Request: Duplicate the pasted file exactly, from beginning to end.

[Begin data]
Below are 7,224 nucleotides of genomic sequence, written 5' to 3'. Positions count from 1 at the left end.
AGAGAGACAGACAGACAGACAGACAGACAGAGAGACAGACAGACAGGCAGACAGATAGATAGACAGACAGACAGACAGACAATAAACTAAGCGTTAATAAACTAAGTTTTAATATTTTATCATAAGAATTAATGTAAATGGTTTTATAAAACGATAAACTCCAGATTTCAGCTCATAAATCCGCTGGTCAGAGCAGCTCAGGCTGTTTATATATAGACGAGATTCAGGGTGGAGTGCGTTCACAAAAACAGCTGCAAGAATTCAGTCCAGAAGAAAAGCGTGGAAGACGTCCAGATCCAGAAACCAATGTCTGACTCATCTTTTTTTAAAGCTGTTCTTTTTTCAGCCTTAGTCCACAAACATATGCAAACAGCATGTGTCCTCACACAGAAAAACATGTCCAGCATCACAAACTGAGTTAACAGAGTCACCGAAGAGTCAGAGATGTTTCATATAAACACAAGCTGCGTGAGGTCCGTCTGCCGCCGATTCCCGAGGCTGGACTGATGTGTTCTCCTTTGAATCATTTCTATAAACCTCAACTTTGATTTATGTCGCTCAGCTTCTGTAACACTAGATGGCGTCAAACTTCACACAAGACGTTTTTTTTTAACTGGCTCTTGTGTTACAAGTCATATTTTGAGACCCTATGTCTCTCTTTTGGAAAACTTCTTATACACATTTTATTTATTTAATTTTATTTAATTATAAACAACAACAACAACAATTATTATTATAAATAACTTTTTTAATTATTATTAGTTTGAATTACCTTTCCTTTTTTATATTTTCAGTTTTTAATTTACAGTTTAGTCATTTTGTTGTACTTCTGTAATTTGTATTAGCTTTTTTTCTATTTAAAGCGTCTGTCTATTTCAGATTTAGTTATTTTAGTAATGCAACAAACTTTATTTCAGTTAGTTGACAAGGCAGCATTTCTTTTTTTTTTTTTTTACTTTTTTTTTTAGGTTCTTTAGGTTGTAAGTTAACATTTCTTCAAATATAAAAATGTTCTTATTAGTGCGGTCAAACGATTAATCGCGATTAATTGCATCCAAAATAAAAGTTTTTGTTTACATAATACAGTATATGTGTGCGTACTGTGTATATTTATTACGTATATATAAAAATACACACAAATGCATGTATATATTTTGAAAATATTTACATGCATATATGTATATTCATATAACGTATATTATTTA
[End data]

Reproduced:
Below are 7,224 nucleotides of genomic sequence, written 5' to 3'. Positions count from 1 at the left end.
AGAGAGACAGACAGACAGACAGACAGACAGAGAGACAGACAGACAGGCAGACAGATAGATAGACAGACAGACAGACAGACAATAAACTAAGCGTTAATAAACTAAGTTTTAATATTTTATCATAAGAATTAATGTAAATGGTTTTATAAAACGATAAACTCCAGATTTCAGCTCATAAATCCGCTGGTCAGAGCAGCTCAGGCTGTTTATATATAGACGAGATTCAGGGTGGAGTGCGTTCACAAAAACAGCTGCAAGAATTCAGTCCAGAAGAAAAGCGTGGAAGACGTCCAGATCCAGAAACCAATGTCTGACTCATCTTTTTTTAAAGCTGTTCTTTTTTCAGCCTTAGTCCACAAACATATGCAAACAGCATGTGTCCTCACACAGAAAAACATGTCCAGCATCACAAACTGAGTTAACAGAGTCACCGAAGAGTCAGAGATGTTTCATATAAACACAAGCTGCGTGAGGTCCGTCTGCCGCCGATTCCCGAGGCTGGACTGATGTGTTCTCCTTTGAATCATTTCTATAAACCTCAACTTTGATTTATGTCGCTCAGCTTCTGTAACACTAGATGGCGTCAAACTTCACACAAGACGTTTTTTTTTAACTGGCTCTTGTGTTACAAGTCATATTTTGAGACCCTATGTCTCTCTTTTGGAAAACTTCTTATACACATTTTATTTATTTAATTTTATTTAATTATAAACAACAACAACAACAATTATTATTATAAATAACTTTTTTAATTATTATTAGTTTGAATTACCTTTCCTTTTTTATATTTTCAGTTTTTAATTTACAGTTTAGTCATTTTGTTGTACTTCTGTAATTTGTATTAGCTTTTTTTCTATTTAAAGCGTCTGTCTATTTCAGATTTAGTTATTTTAGTAATGCAACAAACTTTATTTCAGTTAGTTGACAAGGCAGCATTTCTTTTTTTTTTTTTTTACTTTTTTTTTTAGGTTCTTTAGGTTGTAAGTTAACATTTCTTCAAATATAAAAATGTTCTTATTAGTGCGGTCAAACGATTAATCGCGATTAATTGCATCCAAAATAAAAGTTTTTGTTTACATAATACAGTATATGTGTGCGTACTGTGTATATTTATTACGTATATATAAAAATACACACAAATGCATGTATATATTTTGAAAATATTTACATGCATATATGTATATTCATATAACGTATATTATTTA